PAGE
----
Bach’s monument to counterpoint receives a textural makeover
More than with any other composer, the music of Bach seems to withstand everything that ?is inflicted upon it, and ?here his great testament ?The Art of Fugue is offered in an arrangement that varies the instrumentation depending on the nature of each movement. So the first Contrapunctus is given to string quartet, the second to solo harpsichord, the third to a wind quartet and so on. The leader of the Akademie für Alte Musik Berlin, Stephan Mai, reasons that this allows instruments to explore sonorities and sheds new light on the score without ‘in any way impairing the work’s resilience’.
It is indeed a very different approach from others, one in which contrasting timbres clarify the various strands in the more complex fugues. I do, however, miss the feel of a unified work, a fact that Mai would counter with the notion that Bach composed it over a very long period.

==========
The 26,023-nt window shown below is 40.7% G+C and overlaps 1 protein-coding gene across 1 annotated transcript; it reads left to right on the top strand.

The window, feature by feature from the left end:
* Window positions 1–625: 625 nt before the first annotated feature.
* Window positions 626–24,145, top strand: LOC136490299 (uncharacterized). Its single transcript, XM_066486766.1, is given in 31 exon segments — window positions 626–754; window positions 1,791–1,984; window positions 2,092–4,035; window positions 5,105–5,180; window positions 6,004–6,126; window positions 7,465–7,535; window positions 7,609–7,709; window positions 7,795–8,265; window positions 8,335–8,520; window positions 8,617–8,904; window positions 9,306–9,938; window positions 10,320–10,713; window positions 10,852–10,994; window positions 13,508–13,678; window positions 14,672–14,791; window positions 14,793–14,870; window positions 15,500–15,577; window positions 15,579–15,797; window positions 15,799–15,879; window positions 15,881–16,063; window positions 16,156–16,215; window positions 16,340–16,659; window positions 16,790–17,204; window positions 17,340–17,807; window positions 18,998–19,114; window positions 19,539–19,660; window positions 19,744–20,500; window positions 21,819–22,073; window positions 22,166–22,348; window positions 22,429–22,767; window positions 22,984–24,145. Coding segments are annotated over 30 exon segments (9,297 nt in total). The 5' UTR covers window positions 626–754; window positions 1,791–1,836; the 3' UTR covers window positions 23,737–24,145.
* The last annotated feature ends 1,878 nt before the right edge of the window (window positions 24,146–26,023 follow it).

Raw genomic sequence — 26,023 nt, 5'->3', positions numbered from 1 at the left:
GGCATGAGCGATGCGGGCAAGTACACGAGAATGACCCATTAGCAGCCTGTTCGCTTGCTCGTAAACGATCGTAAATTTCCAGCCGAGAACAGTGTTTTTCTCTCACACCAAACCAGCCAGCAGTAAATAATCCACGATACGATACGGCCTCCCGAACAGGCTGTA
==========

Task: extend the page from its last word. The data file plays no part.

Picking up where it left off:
The attraction of the performance comes from the pungency of gut strings, from both soloists and ensemble, in playing that is totally immaculate, which contrasts with the relatively sour taste from the period woodwind and brass instruments, whose articulation sounds harassed in fast tempos. The disc opens with a short chorale that Mai posits may have inspired the work. The quality of the recorded sound is vivid.